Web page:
Customs

homeland

Distribution: Cruise Lines, Vessel Agents, Port Authorities and other interested parties.

 This document is provided by U.S. Customs and Border Protection (CBP) in the Area Ports of Maine in an attempt to avoid any confusion as to the expectations of CBP with respect to inspectional operations for arriving cruise ships in the Ports of Portland. CBP strives to provide the utmost in passenger service to the cruise industry calling upon these ports, while simultaneously protecting the citizens and institutions of the United States.  CBP has taken great steps to expedite the inspection of cruise passengers and allow for progressive debarkation.  As in years past, the following procedural suggestions are provided in an effort to elicit your cooperation and assistance. 

General Suggestions

Passengers:      

  1. Do not encourage passengers to queue up and wait for CBP Officers prior to their arrival.  Experience has shown that some passengers will queue up early of their own accord and waiting passengers are unhappy passengers.   Utilize an organized, defined method (alphabetical, by deck, group, etc.) of directing passengers to the passenger inspection area / lounge.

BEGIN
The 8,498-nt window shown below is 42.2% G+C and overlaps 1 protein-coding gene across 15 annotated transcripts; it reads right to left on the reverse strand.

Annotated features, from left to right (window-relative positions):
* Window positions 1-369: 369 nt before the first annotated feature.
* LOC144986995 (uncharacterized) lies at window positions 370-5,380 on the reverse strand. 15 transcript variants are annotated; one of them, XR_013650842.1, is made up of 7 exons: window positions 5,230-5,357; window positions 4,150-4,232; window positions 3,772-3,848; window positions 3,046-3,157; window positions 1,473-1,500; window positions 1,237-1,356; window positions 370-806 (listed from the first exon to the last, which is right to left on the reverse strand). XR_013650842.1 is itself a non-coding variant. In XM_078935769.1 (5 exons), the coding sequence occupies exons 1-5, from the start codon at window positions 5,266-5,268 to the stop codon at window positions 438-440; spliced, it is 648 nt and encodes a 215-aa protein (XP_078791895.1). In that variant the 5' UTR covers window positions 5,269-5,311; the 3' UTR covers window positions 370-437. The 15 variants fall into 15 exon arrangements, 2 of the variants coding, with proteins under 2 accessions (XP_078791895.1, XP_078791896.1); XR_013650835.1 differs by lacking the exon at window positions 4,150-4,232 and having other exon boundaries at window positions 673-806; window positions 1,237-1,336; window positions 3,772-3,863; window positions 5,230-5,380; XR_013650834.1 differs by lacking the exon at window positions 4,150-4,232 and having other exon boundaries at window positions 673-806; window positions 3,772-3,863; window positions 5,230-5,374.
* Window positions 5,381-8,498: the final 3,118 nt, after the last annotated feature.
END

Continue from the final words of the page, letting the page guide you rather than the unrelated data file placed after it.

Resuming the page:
2. If a stage in a theater on board the vessel is to be utilized for CBP inspections, do NOT stage the passengers in the theater.  Passengers should be presented for inspection in an orderly fashion and directed to depart in an expeditious manner.     
  3. If the ship wishes to be afforded the privilege of progressive debarkation, a mechanism MUST be in place to identify the passengers that have yet to be inspected by CBP and those that have been inspected.  The means by which this is accomplished varies by vessel. This could be as simple as placing a sticker on or punching the passenger cruise card to blocking all passengers in the security system until they are inspected.  The mechanism utilized must allow CBP and ship security personnel to quickly identify passengers that have been inspected (or not) at the gangway and should not be easy for the passengers to defeat.  For example, placing a piece of paper in each inspected passenger’s passport would not be acceptable because passengers can lose or move those pieces of paper.  CBP will periodically verify that the system in place is functioning and reserves the right to cease progressive debarkation if the system in place is not functioning properly.